The conservative approach that most schools take and the lack of proper discussion surrounding these topics provide the perfect grounds for toxic ideologies that demonise girls and assign inappropriate gender roles to exist. These narratives are thus passed on to the children in their crucial years which they may internalise. On a larger scale, these ideals allow bigger problems to remain deeply rooted in our society in the form of structural abuse.

"A patient that I've treated as a child for familial issues came back to me after a few years dressed quite differently from how she used to. Later in that conversation it became apparent that she'd only been dressing up that way because her boyfriend at the time had imposed his beliefs and insecurities onto her. As odd as that may sound, projection of one's feelings is very common at this age because they don't know how to deal with their feelings properly, thus, they often get involved in situations where they are pressured into involving themselves in activities they are not completely comfortable with," added Sharmin Haque.

Due to the nature of our society and difference in beliefs of every individual, it is common that young adults are often pressured into behaving in certain ways and involving themselves in practices that may or may not align with their personal beliefs. Sadly, not all of these situations result in passive consequences. Sometimes the consequences are far more direct and imminent. Sexual harassment in the form of coercion comes to mind.

However, coercion can take multiple forms. Some may be visible through the internet and now that social media has become more and more available to young adults in recent times, they continue to become and remain vulnerable to cybercrimes as their private information, including pictures and even locations have become increasingly accessible.


Teenagers spend a substantial amount of their time at school. Most of their ideas of discipline and moral standards are built on the foundations of the lessons learned at the institutions. Thus, whatever idea they acquire about relationships in school become a crucial part of their lives. Not only that, mental health issues triggered by unhealthy or toxic relationships often have lasting impacts on these people too.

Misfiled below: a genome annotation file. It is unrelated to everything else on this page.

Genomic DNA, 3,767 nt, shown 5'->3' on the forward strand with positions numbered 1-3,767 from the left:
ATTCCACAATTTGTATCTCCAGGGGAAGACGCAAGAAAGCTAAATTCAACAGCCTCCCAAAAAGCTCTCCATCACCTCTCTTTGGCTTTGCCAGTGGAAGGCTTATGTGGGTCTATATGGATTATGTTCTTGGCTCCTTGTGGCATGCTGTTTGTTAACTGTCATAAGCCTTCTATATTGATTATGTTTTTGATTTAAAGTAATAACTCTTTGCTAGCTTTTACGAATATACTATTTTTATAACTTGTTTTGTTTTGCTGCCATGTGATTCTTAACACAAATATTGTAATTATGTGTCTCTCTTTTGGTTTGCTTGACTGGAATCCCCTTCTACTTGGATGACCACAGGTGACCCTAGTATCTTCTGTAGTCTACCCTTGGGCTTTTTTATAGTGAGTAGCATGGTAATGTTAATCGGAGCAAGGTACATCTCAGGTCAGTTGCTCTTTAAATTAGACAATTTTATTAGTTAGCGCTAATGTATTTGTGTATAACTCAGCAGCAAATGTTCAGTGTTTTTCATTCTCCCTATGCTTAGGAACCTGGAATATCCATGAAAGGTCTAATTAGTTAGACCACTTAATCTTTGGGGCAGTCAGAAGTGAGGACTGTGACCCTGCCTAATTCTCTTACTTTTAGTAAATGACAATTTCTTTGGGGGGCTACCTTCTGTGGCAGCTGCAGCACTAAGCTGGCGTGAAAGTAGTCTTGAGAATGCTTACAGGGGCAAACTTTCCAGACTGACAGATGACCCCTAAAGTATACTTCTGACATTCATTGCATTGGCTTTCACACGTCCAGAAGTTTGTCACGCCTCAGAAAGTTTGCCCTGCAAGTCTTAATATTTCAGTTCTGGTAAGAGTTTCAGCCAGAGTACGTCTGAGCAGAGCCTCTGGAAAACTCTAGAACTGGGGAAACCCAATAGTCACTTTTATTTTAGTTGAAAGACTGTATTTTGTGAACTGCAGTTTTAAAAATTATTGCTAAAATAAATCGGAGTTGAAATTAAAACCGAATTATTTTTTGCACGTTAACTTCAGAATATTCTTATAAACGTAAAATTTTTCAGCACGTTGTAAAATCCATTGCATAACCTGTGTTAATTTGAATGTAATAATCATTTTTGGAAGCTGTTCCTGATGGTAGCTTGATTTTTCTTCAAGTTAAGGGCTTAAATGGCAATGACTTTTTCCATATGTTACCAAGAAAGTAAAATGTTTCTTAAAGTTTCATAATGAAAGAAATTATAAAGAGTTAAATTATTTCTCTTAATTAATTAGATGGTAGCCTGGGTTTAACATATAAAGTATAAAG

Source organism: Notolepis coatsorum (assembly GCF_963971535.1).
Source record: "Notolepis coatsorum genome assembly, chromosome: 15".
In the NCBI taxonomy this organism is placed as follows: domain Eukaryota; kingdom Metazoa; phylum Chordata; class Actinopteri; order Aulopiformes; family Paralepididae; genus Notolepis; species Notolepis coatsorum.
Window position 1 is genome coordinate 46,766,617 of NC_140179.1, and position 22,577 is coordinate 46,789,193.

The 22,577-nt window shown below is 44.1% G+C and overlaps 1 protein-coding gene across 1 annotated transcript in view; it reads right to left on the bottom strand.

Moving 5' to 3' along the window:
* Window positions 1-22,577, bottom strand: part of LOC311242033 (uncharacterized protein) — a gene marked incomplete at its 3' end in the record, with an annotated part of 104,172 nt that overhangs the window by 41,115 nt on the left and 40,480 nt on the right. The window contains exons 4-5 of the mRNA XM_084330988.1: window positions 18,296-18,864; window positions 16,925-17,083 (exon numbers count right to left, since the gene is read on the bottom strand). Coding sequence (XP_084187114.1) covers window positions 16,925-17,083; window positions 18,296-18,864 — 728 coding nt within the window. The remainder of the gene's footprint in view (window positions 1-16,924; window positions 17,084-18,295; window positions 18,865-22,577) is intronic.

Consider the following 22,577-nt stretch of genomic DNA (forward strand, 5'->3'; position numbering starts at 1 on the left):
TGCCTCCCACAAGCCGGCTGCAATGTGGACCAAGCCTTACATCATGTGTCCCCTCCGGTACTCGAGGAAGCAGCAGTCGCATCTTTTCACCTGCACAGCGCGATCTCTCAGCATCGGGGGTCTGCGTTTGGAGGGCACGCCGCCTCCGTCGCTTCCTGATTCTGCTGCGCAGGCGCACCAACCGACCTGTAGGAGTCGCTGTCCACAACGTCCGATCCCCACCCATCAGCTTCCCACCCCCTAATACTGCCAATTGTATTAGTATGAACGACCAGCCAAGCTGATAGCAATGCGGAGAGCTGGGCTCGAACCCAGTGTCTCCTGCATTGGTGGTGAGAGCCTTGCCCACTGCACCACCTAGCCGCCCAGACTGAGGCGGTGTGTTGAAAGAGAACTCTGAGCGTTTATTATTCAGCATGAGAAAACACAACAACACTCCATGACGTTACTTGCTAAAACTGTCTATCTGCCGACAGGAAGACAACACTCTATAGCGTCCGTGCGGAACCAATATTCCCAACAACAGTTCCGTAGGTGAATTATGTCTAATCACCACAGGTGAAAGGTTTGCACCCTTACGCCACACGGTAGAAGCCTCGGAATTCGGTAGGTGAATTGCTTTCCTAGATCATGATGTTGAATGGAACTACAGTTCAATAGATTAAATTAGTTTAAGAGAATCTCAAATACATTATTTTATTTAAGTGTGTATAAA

When asked about the possible actions that schools could take, Nileema Khan, who has served as a counsellor in schools like DPS, The Aga Khan School, and now a teacher at Chittagong Grammar School, says, "We need to have a conversation about emotions and healthy boundaries, to allow the children to refrain from getting involved in toxic and unhealthy relationships. It is also the responsibility of the school counsellors to provide a safe space for the children to be able to freely share their troubles and have their feelings validated. A lot of the problems arise because we don't educate our children about emotions. Hence, I started my own organisation, Protibha, to help start these conversations."

While the entire idea may seem to be westernised and modern, children have always had feelings at this age; they were never taught how to deal with them in a healthy manner. With the increasing risks that development bring along for the vulnerable, it is the responsibilities of schools to allow proper conversations to happen regarding emotions and boundaries without it being delivered as a threat. It is also imperative that we completely stop shaming adolescents for having feelings and trivialising such issues to facilitate a safer and healthier environment and promote their mental wellbeing to allow them to truly flourish.


*Names have been changed to protect the privacy of individuals.

Three things are of utmost importance to Afrin: the climate, equality, and cats. Not necessarily in that order. Find her at afrintara@gmail.com. Or not.